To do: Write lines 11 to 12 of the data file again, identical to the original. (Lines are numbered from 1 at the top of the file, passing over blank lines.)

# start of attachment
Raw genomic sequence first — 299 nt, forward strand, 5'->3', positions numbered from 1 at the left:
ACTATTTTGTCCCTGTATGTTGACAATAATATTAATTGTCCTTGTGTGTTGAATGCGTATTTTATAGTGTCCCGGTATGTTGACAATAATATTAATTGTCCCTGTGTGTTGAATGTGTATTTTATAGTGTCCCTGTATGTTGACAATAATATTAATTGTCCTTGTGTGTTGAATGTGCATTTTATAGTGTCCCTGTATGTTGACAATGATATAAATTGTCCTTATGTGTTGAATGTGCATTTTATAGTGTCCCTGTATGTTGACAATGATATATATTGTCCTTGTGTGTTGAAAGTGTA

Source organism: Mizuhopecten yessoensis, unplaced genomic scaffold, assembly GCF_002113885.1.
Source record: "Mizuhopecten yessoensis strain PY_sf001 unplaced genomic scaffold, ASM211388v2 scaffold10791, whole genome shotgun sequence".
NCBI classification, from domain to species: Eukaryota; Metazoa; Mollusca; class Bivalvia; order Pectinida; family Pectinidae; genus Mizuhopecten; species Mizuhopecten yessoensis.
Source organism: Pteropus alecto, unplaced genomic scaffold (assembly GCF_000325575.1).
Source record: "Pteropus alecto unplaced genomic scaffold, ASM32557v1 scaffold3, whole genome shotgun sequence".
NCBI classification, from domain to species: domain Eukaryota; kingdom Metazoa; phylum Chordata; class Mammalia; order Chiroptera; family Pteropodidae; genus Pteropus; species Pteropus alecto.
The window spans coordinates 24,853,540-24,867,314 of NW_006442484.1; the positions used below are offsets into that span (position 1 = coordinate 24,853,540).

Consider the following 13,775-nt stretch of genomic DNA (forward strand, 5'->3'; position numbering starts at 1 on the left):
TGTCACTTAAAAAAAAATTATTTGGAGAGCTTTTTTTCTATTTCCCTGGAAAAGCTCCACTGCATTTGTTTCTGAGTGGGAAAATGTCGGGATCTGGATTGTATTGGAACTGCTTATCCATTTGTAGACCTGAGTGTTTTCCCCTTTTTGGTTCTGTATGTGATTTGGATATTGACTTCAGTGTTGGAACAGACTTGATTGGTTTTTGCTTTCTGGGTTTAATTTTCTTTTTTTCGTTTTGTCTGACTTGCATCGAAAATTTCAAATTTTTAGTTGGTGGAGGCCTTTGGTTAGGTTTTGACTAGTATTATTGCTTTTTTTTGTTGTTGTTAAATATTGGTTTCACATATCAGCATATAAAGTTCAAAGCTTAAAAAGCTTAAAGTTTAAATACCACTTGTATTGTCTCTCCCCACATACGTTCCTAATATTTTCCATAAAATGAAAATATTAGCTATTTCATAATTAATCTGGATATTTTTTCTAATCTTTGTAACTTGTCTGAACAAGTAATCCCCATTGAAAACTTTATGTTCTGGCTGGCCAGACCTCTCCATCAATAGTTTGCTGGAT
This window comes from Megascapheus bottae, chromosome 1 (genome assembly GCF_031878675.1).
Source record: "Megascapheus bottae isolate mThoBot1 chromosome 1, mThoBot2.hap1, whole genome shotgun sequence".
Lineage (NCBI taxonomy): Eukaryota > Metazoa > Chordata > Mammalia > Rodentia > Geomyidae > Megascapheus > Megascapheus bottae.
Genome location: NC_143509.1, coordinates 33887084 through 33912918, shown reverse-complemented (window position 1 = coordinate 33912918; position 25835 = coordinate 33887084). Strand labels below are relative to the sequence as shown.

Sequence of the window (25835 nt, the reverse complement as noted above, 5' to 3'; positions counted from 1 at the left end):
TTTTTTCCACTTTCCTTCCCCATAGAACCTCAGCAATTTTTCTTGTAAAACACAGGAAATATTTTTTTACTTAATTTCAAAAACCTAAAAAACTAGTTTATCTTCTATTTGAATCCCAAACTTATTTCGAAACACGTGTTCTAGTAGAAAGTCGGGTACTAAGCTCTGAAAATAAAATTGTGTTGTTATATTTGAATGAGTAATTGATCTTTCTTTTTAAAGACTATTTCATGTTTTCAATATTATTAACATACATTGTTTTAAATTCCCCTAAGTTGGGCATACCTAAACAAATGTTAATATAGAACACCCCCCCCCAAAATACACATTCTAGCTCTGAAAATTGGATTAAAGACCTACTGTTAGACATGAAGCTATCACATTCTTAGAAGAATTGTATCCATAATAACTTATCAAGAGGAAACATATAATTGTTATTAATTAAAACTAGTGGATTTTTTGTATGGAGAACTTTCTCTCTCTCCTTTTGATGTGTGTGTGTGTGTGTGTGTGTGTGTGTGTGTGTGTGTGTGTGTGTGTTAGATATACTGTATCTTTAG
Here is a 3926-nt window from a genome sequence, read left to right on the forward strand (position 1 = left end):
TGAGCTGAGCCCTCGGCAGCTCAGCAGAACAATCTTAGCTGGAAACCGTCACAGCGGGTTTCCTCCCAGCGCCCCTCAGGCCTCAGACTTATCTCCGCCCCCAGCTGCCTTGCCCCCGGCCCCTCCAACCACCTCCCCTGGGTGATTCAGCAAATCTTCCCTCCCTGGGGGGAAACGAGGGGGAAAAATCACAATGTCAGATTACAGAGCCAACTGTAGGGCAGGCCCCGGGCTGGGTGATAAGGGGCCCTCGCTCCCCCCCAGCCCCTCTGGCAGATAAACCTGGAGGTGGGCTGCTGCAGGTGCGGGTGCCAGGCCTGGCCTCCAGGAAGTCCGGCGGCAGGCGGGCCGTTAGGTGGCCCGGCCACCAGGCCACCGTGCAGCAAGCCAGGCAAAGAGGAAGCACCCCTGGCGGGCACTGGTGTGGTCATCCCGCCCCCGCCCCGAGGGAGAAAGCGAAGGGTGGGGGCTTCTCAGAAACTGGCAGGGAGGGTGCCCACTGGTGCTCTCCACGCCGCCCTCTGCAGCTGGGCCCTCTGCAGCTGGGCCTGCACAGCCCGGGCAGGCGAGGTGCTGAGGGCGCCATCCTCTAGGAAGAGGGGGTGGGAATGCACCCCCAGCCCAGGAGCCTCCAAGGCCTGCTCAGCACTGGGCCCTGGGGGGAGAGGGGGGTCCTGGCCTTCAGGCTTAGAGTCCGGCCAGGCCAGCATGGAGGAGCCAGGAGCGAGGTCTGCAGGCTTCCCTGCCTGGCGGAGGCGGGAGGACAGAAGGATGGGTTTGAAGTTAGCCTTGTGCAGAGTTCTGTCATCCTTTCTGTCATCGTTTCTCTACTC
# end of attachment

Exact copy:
TGTCACTTAAAAAAAAATTATTTGGAGAGCTTTTTTTCTATTTCCCTGGAAAAGCTCCACTGCATTTGTTTCTGAGTGGGAAAATGTCGGGATCTGGATTGTATTGGAACTGCTTATCCATTTGTAGACCTGAGTGTTTTCCCCTTTTTGGTTCTGTATGTGATTTGGATATTGACTTCAGTGTTGGAACAGACTTGATTGGTTTTTGCTTTCTGGGTTTAATTTTCTTTTTTTCGTTTTGTCTGACTTGCATCGAAAATTTCAAATTTTTAGTTGGTGGAGGCCTTTGGTTAGGTTTTGACTAGTATTATTGCTTTTTTTTGTTGTTGTTAAATATTGGTTTCACATATCAGCATATAAAGTTCAAAGCTTAAAAAGCTTAAAGTTTAAATACCACTTGTATTGTCTCTCCCCACATACGTTCCTAATATTTTCCATAAAATGAAAATATTAGCTATTTCATAATTAATCTGGATATTTTTTCTAATCTTTGTAACTTGTCTGAACAAGTAATCCCCATTGAAAACTTTATGTTCTGGCTGGCCAGACCTCTCCATCAATAGTTTGCTGGAT
This window comes from Megascapheus bottae, chromosome 1 (genome assembly GCF_031878675.1).